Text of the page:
First, don’t tell us your app is going to be viral before it’s even friggin’ released. Second, don’t expect the press to cover your stupid app before it’s been released, except for maybe in posts parodying it. Number three, don’t assume your friends or family members will be talking about it. Likewise, don’t assume strangers will be coming up to you on the friggin’ streets to talk about it.

Number four, don’t say your stupid app is going to change the way we communicate, or call it “the biggest breakthrough since e-mail”. Next, don’t promise that your app will change how commerce, either online or off line, is happening – definitely not both. Don’t promise again that your stupid app is going to go viral. Don’t compare its growth to Facebook or Twitter. Don’t pretend to know how people were talking to Mark Zuckerberg in the cafeteria at Harvard or how he would respond.

Please don’t bring Adam D’Angelo into this. Also, if you must, don’t say he looks like a thirteen-year old. Don’t try to impress me with Adam D’Angelo’s net worth. Wait, why are we talking about Adam D’Angelo again? Don’t make your stupid app sound like some sort of exclusive club with an inner circle, and talk about how lucky we are to be able to be invited in and “curse word”. VELVET ROPE? INNER CIRCLE? F*, NO. INVITE FIVE LEADERS? WTF IS WRONG WITH YOU?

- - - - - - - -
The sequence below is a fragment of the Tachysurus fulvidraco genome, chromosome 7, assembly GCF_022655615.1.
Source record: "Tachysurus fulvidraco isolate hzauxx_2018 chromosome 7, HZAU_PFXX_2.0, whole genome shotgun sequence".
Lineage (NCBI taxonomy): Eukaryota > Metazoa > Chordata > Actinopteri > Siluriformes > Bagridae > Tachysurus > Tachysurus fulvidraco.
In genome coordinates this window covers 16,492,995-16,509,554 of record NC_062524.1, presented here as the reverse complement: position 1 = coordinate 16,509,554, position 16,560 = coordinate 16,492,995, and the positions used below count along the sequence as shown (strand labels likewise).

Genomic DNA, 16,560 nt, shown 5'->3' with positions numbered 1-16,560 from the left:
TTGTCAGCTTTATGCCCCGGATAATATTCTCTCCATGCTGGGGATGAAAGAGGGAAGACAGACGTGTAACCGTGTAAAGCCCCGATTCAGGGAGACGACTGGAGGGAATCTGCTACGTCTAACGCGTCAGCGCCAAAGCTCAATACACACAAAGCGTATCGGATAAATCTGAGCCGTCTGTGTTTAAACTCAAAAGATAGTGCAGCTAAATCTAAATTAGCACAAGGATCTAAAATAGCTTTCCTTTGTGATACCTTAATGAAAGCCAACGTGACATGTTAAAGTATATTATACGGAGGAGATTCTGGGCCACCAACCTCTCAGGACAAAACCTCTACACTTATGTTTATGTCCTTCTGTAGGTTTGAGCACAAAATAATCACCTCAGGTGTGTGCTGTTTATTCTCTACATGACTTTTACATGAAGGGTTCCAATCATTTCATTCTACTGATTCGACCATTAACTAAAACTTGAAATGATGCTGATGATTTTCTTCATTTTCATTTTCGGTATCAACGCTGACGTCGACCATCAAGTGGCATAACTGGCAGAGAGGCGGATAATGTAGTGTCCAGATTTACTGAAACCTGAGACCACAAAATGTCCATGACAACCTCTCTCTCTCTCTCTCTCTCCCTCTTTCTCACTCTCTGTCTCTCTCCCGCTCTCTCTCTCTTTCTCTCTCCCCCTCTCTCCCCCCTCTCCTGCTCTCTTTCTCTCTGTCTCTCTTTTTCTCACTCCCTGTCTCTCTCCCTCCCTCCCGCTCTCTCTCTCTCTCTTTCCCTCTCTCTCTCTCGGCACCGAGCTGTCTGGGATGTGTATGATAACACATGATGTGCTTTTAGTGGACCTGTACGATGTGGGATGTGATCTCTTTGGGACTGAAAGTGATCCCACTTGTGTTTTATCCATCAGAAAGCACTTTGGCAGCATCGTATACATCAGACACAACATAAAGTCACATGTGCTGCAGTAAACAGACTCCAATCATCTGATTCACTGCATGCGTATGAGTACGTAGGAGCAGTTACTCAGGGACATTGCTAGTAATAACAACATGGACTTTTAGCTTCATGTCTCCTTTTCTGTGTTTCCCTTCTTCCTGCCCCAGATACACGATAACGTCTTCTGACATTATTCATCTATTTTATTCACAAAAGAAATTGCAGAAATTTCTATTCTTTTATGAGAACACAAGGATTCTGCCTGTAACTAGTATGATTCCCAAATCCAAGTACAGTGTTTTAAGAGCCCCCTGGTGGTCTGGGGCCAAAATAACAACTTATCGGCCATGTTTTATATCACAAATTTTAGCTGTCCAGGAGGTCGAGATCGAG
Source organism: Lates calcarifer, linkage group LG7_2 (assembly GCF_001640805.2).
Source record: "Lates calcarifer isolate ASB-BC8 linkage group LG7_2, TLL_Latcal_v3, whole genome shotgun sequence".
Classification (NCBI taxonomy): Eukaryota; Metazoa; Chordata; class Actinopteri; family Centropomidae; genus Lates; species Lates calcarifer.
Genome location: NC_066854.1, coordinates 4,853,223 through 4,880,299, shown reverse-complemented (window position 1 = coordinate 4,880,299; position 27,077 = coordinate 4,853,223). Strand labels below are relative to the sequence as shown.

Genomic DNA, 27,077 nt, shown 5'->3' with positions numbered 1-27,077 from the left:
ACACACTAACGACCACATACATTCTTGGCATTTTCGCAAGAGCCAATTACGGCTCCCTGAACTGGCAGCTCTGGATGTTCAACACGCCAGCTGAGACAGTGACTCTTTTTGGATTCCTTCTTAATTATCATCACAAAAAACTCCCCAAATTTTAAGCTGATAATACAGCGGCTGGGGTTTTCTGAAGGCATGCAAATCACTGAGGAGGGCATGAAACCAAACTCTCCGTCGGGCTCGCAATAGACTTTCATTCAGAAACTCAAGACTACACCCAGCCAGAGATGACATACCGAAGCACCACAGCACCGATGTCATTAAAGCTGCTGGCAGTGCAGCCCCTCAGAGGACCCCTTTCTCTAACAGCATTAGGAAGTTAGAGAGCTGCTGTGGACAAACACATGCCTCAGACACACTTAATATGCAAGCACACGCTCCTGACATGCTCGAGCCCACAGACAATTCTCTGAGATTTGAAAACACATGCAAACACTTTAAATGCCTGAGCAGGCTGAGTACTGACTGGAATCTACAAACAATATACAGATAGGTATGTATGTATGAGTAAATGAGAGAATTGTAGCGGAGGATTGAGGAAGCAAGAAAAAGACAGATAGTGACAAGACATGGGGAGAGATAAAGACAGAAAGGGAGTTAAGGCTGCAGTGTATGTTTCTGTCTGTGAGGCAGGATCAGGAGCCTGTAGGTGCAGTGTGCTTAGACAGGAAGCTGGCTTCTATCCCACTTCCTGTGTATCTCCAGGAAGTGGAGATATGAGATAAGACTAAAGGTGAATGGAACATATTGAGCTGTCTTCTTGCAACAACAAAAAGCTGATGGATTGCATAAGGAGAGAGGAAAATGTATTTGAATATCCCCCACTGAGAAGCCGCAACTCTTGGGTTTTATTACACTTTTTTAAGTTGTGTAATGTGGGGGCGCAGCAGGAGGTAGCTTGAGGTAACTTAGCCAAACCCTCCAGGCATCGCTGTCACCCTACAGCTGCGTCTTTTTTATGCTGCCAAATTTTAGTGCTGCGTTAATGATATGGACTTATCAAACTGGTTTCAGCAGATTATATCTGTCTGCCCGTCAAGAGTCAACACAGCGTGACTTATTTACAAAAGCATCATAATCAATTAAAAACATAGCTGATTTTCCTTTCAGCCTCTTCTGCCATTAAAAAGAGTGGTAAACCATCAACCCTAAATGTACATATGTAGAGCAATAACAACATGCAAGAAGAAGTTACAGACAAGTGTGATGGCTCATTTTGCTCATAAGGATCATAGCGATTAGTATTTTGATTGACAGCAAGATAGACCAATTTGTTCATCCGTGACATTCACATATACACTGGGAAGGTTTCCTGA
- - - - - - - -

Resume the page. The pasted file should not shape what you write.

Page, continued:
Don’t say there’s a brief window for me to join, but please, if there is, let’s hope this abominable window closes soon, because this startup sucks. Don’t pretend to have trade secrets. Trade secrets? Don’t refer to an NDA when you really mean personal information collecting form to use in our B.S. marketing. Also, who signs an NDA on YouTube? And don’t participate in the general douchebaggery which pretty much describes this entire video.”

When I read that, at first I was kind of upset about it. Then I started thinking about it. I want to show you guys some of the stats, because if you haven’t seen what’s been happening behind the scenes in Rippln, it’s going crazy. In the first seven days, we had over 150,000 people register for this site by filling out an NDA. Now this is through a manual process. No one has been able to mass-promote it, so it’s kind of cumbersome to even have happen, yet, holy cow, it’s working.

Right now, it is growing faster than Facebook or Twitter. Right now, it is going viral. The press is covering it, including TechCrunch [laughs], whether they like it or not. Most people’s friends or family members have talked to them about it, and total strangers have been contacting us about it, as well.